As the voice of the world-famous KROQ from the hours of 8 pm until midnight Monday through Friday, Nicole Alvarez gets to live her childhood dream of spinning songs on a daily basis, but thankfully for LA Music Blog, she never seems to tire of talking about music. We were recently able to catch the DJ off-air and pick her brain regarding the state of modern radio, how she got her start in the industry, and why being a dork for music is never a bad thing.

Nicole Alvarez

So to start off at the beginning, what was your first album?

I don’t remember the first album I bought, but I remember the first album that my parents had that I fell in love with, the one that I held in my hands and opened up. It’s the funniest thing in the whole world. It was the first album that I ever thought was the coolest thing I’d ever heard. I was a really, really little girl, and it was the Urban Cowboys soundtrack. After that it was Motley Crue’s Theater of Pain.

At what point in your life did you know that you wanted to be involved with music as a career?

I must have been 10. There was a rock station called ZETA in Miami, which is where I’m from, and there was a lady on it. Her name was Kimba, and she just sounded like the coolest woman on earth. I remember sitting in the car, and I looked at my mom, and I said, “Mom, I’m gonna take her job one day.” She was like, “What? You want to be on the radio when you grow up?” And I said, “Yeah, absolutely.” Years and years later, I took her job, so I have a very Cinderella-like story when it comes to radio. I always knew. I heard her at an Aerosmith show or something, and I just knew that that’s something I could do, so I did.

How did you get your start in the industry?

I was going to college in Jacksonville, and at that point my main goal was to get into radio, not just so much ’cause it’s what I wanted to do, but because I wanted to meet Pearl Jam. I was just dead set. I’m gonna meet Pearl Jam. I’m getting into radio.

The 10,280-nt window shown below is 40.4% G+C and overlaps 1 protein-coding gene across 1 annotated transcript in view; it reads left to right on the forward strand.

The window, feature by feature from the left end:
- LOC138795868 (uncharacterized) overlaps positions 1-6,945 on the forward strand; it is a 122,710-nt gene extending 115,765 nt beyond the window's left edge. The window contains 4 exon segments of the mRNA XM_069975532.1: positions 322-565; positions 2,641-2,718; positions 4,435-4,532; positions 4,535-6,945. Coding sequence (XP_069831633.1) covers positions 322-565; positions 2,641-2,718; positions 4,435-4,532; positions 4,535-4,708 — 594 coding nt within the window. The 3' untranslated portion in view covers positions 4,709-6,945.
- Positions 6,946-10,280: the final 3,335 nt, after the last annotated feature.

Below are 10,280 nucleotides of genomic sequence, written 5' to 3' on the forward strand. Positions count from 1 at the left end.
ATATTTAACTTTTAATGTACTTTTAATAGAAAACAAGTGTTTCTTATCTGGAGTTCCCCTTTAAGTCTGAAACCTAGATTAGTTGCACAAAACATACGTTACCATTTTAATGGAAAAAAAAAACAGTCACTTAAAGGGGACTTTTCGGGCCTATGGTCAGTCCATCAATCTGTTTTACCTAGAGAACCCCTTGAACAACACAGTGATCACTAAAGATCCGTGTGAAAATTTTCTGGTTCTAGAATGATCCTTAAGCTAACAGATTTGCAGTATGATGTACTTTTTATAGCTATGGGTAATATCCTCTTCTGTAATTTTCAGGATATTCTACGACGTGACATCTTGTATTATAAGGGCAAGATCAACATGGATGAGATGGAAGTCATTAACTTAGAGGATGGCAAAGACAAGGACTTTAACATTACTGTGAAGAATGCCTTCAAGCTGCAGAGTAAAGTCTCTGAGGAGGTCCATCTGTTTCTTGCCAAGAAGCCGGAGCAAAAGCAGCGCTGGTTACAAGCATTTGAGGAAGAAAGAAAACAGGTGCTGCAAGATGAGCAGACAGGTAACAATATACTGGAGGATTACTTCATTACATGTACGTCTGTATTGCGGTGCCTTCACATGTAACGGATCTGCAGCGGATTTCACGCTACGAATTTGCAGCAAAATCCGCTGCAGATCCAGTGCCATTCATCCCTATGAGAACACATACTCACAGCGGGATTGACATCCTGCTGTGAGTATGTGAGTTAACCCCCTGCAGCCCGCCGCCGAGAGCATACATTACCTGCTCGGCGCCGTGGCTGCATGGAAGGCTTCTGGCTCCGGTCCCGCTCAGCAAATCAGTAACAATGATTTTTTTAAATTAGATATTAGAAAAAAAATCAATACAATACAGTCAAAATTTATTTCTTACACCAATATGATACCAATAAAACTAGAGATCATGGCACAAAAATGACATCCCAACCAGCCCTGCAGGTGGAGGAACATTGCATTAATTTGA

I was in college, and I had a boyfriend at the time who ripped my heart out and broke it into 72 million little pieces, and because of that, I was so depressed and so I wouldn’t leave my dorm. My roommates dragged me out one night, and we went to a local club. The rock station was there, and I literally jumped on stage where the DJ was and I said, “What do I have to do to get an internship?” He gave me the name and the number of some lady to call at Clear Channel. I called her every day for two months until she finally called me in and hired me as an intern because of my “persistence,” quote unquote.

How did you end up getting involved with KROQ?

I was working in Miami, and somebody sent KROQ an air check of mine. The program director called me a few days later and asked me to fly out and audition, so I did.


If you could choose a current top five set of singles, what would you say they are right now?

My personal five on KROQ right now…off the top of my head, I would have to say Phoenix, first and foremost. Both singles that we’re playing, “1901” and “Lisztomania” are still absolutely huge here on KROQ. The Dirty Heads’ “Lay Me Down” is also one of the hottest songs we’re playing, and it’s very LA, you know? Like it’s got that surfer culture built in. We are loving the new Stone Temple Pilots song like crazy, and I’ve gotten to hear the album. That’s gonna be amazing. The Deftones’ “Diamond Eyes” is another one that people are going nuts for ’cause there’s not a lot of rock coming these days that’s got heart. The new 30 Seconds to Mars is also humongous here.

The Temper Trap’s “Sweet Disposition,” which is awesome because they’re more of an indie band, and they’ve taken flight here at KROQ. A lot of that has to do with my music director, who is amazing at picking the songs that they call indie and selling ’em here on KROQ. The Dead Weather’s “Die By The Drop” is probably my favorite song that we’re playing right now. It’s freaking fantastic. It should be illegal.

Who are some of your current favorite local groups?

Let’s see. As far as local bands, I love Edward Sharpe and the Magnetic Zeros. Absolutely love them. The Crash Kings are probably my very favorite though, ’cause of their gritty rock and roll sound. I love The Briggs ’cause they have this old school punk attitude that they bring to the stage. I love every time they perform this one song called “This Is LA.” They bring everybody from the audience up, and I love that. I do love me The Dirty Heads, so they’re probably my top ones. If I had to pick one, it would be Edward Sharpe and the Magnetic Zeros, for sure.

What about your favorite national acts?